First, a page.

Parties Voluntarily Dismiss Case Challenging American Airlines’ DB Plan Calculations

The case applied to several DB plans sponsored by the company and challenged the use of an "inherently unreasonable" mortality table for calculating benefits.

Parties in the lawsuit against American Airlines challenging the mortality table used to calculate defined benefit (DB) plan benefits have file a stipulation for dismissal.

The case against American Airlines applied to several DB plans sponsored by the company. The complaint said American’s use of the UP 1984 mortality table for those plans is inherently unreasonable because of its outdated accelerated mortality rates.

The same two law firms filed similar cases against MetLife and PepsiCo, saying the use of outdated mortality tables in determining annuity payments causes retirees to lose part of their vested retirement benefits. In all three cases, the plaintiffs sought an order from the court reforming the plan or plans to conform to the Employee Retirement Income Security Act (ERISA) and payment of future benefits in accordance with the reformed plan(s).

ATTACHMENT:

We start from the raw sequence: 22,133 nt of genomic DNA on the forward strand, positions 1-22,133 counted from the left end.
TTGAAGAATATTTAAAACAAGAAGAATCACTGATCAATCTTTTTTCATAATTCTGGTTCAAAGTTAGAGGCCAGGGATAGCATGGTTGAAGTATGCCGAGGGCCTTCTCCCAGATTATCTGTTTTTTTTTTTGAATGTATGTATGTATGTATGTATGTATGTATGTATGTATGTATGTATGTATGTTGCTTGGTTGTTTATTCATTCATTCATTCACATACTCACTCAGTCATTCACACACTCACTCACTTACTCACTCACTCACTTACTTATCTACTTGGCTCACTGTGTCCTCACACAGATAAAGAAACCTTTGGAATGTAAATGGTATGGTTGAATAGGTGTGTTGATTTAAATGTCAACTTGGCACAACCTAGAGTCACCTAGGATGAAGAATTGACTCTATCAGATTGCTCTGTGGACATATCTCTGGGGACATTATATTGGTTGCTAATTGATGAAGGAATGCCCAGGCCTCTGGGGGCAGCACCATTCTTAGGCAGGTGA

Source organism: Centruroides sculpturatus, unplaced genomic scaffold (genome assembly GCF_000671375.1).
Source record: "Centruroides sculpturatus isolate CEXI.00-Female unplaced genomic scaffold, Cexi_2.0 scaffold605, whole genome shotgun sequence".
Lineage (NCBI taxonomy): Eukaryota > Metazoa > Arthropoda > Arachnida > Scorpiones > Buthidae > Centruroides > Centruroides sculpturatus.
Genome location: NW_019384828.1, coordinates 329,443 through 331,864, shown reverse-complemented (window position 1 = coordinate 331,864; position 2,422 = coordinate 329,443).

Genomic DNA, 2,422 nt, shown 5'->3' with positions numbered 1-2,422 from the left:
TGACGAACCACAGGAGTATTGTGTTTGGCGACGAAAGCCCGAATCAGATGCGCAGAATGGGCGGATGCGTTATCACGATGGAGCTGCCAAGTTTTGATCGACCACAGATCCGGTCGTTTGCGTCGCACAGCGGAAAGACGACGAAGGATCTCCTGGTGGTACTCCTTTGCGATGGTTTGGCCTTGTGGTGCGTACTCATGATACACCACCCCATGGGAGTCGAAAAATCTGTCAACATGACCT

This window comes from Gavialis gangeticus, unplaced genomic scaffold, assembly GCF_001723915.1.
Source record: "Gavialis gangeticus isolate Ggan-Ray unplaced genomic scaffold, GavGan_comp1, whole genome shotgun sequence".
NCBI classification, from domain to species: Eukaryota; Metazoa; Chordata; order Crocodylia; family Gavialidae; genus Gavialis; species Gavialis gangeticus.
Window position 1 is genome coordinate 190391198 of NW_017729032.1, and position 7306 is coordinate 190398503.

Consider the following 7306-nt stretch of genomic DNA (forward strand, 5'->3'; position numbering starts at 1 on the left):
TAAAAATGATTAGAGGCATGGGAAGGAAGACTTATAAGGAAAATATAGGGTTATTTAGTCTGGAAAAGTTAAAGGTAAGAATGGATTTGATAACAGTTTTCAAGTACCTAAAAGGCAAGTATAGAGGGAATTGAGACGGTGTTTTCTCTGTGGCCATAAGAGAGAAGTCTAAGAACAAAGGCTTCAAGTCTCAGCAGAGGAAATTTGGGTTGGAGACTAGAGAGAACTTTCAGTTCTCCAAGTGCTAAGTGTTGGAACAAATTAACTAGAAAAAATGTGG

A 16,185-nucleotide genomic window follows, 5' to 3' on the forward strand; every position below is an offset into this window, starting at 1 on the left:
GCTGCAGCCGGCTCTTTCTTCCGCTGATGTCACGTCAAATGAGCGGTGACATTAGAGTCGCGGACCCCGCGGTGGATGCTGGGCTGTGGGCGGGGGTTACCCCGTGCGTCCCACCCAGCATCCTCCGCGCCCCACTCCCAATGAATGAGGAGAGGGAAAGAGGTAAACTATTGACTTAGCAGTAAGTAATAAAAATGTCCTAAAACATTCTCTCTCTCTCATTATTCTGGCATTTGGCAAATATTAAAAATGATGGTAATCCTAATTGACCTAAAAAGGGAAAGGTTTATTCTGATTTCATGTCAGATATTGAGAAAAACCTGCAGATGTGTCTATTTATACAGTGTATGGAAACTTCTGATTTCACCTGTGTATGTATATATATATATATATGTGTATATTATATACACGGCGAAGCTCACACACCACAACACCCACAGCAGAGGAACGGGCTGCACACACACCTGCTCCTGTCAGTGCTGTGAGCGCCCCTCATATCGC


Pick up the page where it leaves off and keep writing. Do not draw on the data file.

The case against PepsiCo was similarly voluntarily dismissed in November. That came after a federal judge ruled for the firm and ordered the case closed, then reconsidered and allowed for the plaintiffs to file an amended complaint.

On July 1, the parties in the American Airlines lawsuit filed a notice with the court saying they had reached a settlement agreement. The court directed them to file either a stipulation of dismissal or an agreed motion with corresponding proposed order no later than July 29.

There are no details in the stipulation for dismissal, and with no settlement agreement filed, it is unknown why the parties agreed to have the case dismissed. The stipulation of dismissal was “with prejudice,” meaning it cannot be brought back to court.